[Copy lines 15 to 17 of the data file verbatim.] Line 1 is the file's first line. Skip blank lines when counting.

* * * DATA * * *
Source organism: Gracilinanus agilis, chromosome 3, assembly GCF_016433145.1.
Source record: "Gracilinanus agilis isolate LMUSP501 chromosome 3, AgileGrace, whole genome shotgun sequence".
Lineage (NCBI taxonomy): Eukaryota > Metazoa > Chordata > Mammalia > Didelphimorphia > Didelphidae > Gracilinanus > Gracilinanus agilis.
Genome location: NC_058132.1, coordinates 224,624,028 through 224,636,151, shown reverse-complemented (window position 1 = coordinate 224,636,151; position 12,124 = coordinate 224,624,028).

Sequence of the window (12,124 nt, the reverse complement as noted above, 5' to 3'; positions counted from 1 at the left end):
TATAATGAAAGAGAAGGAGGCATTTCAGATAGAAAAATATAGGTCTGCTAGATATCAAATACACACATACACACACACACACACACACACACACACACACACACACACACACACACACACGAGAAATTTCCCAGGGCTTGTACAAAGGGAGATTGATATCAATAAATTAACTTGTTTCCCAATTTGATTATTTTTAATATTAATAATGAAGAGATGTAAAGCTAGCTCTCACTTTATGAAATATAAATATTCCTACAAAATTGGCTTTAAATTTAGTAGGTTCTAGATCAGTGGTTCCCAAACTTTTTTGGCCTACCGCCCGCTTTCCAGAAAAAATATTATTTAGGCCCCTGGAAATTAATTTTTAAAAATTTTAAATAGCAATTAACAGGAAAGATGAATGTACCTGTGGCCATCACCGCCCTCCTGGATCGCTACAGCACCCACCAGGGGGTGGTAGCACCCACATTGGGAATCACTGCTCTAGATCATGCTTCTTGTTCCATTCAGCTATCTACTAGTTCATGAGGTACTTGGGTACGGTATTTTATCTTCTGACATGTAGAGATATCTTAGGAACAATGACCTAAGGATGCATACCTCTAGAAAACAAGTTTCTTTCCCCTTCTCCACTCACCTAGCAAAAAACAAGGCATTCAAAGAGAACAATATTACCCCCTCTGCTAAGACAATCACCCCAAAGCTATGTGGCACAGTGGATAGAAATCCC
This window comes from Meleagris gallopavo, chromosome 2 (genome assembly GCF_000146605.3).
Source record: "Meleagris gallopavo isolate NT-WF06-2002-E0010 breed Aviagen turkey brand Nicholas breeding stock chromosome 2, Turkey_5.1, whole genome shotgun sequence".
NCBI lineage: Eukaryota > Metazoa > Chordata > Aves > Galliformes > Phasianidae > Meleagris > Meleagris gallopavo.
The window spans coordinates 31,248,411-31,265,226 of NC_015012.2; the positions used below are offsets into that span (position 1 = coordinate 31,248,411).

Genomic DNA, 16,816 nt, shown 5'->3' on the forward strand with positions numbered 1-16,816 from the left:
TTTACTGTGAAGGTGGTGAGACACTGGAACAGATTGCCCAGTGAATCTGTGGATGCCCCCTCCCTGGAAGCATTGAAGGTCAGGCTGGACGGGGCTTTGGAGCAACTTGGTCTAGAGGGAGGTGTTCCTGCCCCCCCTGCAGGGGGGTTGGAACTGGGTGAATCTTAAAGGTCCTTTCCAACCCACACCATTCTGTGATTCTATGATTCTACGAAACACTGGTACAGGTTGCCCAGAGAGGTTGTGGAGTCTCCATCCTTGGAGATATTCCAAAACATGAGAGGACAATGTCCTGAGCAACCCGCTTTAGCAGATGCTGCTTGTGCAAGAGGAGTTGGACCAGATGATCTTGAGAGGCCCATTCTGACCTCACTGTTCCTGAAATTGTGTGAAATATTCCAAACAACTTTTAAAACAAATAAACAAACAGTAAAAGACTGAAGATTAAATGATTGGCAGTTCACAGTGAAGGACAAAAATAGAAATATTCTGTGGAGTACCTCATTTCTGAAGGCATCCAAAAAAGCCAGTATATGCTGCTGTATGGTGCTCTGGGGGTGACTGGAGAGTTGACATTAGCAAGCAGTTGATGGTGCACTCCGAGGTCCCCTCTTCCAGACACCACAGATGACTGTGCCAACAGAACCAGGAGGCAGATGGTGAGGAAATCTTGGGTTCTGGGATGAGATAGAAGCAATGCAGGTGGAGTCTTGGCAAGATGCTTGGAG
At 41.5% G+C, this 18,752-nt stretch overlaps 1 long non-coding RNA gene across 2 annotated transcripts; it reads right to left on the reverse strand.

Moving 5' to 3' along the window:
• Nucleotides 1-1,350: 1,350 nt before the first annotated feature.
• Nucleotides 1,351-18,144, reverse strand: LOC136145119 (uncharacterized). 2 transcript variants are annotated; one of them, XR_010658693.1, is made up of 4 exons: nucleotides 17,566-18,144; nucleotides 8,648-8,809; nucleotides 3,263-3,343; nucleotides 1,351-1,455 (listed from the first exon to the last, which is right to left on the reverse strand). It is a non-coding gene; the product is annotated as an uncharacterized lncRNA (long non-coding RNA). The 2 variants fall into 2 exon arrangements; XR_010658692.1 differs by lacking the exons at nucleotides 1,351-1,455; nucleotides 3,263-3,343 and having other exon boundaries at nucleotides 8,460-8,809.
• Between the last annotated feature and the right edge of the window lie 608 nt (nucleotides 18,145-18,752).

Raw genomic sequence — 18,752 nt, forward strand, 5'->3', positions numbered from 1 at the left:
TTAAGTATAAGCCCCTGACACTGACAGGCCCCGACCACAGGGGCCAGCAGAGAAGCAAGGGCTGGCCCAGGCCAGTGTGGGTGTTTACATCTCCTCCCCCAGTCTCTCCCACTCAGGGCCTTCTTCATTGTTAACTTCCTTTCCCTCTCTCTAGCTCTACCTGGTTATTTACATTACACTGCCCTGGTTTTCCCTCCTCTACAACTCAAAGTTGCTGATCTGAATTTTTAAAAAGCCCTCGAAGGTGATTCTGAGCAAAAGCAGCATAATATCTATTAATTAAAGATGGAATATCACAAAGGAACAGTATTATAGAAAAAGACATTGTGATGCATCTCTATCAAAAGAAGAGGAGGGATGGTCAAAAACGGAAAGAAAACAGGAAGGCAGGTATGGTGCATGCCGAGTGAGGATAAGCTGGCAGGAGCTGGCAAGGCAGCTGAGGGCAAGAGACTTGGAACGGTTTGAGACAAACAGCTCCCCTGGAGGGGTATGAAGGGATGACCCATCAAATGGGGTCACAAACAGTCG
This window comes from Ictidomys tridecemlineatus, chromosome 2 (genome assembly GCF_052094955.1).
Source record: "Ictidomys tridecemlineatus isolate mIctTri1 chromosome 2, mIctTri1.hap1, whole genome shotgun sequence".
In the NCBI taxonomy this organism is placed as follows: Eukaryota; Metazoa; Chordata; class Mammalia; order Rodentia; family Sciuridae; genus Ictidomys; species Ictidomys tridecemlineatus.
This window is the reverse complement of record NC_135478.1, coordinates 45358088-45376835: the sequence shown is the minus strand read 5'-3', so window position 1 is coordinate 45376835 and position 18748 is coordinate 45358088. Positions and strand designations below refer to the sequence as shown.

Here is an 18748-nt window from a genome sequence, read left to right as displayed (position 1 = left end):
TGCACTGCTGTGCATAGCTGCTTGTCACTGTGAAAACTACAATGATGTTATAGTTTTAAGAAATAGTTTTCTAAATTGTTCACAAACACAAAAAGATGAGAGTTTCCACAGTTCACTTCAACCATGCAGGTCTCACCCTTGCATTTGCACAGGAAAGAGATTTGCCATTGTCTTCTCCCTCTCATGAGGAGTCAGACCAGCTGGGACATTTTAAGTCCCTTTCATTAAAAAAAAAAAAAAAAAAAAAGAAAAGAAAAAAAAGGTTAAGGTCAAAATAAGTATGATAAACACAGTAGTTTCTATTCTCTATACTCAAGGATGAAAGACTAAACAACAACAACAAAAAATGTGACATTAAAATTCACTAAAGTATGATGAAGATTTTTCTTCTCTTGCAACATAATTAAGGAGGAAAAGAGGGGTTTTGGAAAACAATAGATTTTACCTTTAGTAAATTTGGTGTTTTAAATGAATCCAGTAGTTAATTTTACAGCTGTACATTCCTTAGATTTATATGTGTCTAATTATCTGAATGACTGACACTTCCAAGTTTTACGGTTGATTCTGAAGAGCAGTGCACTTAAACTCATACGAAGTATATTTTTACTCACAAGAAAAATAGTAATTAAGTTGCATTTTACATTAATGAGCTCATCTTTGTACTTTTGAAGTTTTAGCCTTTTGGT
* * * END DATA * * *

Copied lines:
• Nucleotides 1-1,350: 1,350 nt before the first annotated feature.
• Nucleotides 1,351-18,144, reverse strand: LOC136145119 (uncharacterized). 2 transcript variants are annotated; one of them, XR_010658693.1, is made up of 4 exons: nucleotides 17,566-18,144; nucleotides 8,648-8,809; nucleotides 3,263-3,343; nucleotides 1,351-1,455 (listed from the first exon to the last, which is right to left on the reverse strand). It is a non-coding gene; the product is annotated as an uncharacterized lncRNA (long non-coding RNA). The 2 variants fall into 2 exon arrangements; XR_010658692.1 differs by lacking the exons at nucleotides 1,351-1,455; nucleotides 3,263-3,343 and having other exon boundaries at nucleotides 8,460-8,809.
• Between the last annotated feature and the right edge of the window lie 608 nt (nucleotides 18,145-18,752).